In John 6:53-56 we find a strange statement by Jesus that troubled even His disciples (6:60):

 

53  So Jesus said to them, “Truly, truly, I say to you, unless you eat the flesh of the Son of Man and drink His blood, you have no life in yourselves.

54  “He who eats My flesh and drinks My blood has eternal life, and I will raise him up on the last day.

55  “For My flesh is true food, and My blood is true drink.

56  “He who eats My flesh and drinks My blood abides in Me, and I in him.

 

At first glance, Jesus’s words appear to advocate a kind of cannibalism, and at least one group have taken His words to mean that during contemporary instances of the Lord’s Supper the bread and wine actually become His flesh and blood (the doctrine of transubstantiation). So, how should we understand Jesus’s saying?

last supperFirst, we have to remember that our hermeneutic (interpretive method) needs to be consistent. We don’t use one hermeneutic for easy passages and another for difficult ones. So we stick with the literal grammatical historical method – the normal way we would read any document – and see what we come up with.

One key principle to consider is that unless there is clear contextual evidence that a figure of speech is being employed, we should assume that the words mean exactly what they say (in this case, that we should literally eat and drink His flesh and blood).

Another important principle in view here is the progress of revelation: earlier passages set definitions for later passages. In other words, we read later passages in light of the information revealed in earlier passages.

The contextual key to understanding what Jesus means is found in 6:54 – the one who eats and drinks has eternal life. Now, Jesus had earlier identified only one condition for eternal life. In John 3:15-16, He told Nicodemus that the only condition for eternal life was belief in Him. If Jesus left out other important conditions, then His statement in 3:15-16 would not be true.

Immediately preceding Jesus’s statement in 6:53-56, Jesus reiterates that the only condition for eternal life is belief in Him (6:40, 47). Further, in the immediate context, Jesus has just created bread for the people, providing an object lesson for the truth that He Himself is the bread of life (6:35,48). When the people ask Him what they should do, He answers that they should believe in Him (6:29). They understood that by His object lesson He was connecting Himself to the manna that came from heaven, by which Israel had long ago been sustained (6:30-31). Jesus explains that manna provided a temporary sustenance but the true bread from heaven provides life for all (6:32-33). Their response: “Give us this bread!” (6:34). Jesus then explains that He is the bread of life (6:35). His listeners would understand (in light of the context) that He was not claiming to be a baked product, but that He was God’s true provision of life, and He came from heaven. They understood what He was saying, initially.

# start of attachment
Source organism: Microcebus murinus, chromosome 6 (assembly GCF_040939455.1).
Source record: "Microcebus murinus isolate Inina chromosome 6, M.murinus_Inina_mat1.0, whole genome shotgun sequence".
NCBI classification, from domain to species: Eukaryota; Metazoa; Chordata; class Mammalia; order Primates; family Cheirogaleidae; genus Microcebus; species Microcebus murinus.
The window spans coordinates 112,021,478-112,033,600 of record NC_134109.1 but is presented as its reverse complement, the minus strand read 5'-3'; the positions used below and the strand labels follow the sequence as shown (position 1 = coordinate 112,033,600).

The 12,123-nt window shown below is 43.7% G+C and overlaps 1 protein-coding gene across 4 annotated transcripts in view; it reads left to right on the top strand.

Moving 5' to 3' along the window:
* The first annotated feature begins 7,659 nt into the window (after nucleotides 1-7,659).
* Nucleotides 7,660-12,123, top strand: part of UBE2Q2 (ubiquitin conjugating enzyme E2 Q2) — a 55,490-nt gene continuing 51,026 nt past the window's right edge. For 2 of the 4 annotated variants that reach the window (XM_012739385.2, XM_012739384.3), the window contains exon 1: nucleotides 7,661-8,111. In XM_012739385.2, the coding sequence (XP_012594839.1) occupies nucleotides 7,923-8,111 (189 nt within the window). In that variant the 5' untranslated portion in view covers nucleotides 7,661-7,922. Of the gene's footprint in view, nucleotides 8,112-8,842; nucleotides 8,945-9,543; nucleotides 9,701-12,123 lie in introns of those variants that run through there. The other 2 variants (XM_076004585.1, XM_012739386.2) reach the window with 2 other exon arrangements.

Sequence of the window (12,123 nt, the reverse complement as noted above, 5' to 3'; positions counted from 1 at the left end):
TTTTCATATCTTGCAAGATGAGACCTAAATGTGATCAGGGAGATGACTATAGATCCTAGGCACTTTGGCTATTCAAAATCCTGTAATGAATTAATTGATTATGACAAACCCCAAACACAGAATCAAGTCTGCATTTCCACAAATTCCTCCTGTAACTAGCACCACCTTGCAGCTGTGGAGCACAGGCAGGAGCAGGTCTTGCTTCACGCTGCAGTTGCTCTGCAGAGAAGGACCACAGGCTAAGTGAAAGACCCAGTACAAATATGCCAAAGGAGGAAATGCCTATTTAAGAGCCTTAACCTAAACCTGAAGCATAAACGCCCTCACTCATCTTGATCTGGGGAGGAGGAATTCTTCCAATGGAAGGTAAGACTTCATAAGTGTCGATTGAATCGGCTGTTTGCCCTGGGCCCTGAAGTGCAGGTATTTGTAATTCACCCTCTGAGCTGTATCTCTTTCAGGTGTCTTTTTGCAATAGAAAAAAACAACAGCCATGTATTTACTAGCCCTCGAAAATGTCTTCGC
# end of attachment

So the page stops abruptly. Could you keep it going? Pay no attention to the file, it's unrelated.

At first they only grumbled because He claimed to be from heaven, not because He claimed to be bread – they understood He was using a figure of speech by the connection to the manna of old (6:41-42). He again emphasizes the one condition for eternal life (6:47), and restates that He is, indeed, the bread of life (6:47-48). In 6:48-50 Jesus contrasts Himself with the manna in the wilderness: what the manna could not do (sustain life permanently), He does. At this point, some of His listeners now begin to argue about the meaning of His “flesh-eating” statement (6:52). His response is to draw a correlation to the manna of the wilderness. How did Israel benefit from the manna? They applied it to themselves (by eating it). How was Israel to benefit from Christ? They were to apply Him to themselves (by believing in Him).

Jesus is either (1) adding a condition to eternal life, or (2) using a figure of speech to illustrate the importance of personal application. In other words, God’s sending of the manna provided no actual benefit for the individual unless he/she personally applied the manna. Likewise, God’s sending of the Messiah does not automatically provide the benefit of eternal life for the individual. Every person must apply Him – we must all believe in Him for ourselves.

We know Jesus is not adding an additional condition to eternal life because the context is replete with statements that there is only one condition (belief in Him). Also, John, in identifying the purpose of his entire Gospel, identifies the one condition as belief (20:30-31). Further, we understand He is using a figure of speech by His contrast and comparison with the manna. He likens Himself to the manna in some ways, and draws a contrast in other ways. Consequently, Jesus is advocating neither cannibalism nor transubstantiation. Instead He is advocating that all who would have eternal life must apply Him personally to their own lives – by belief in Him.

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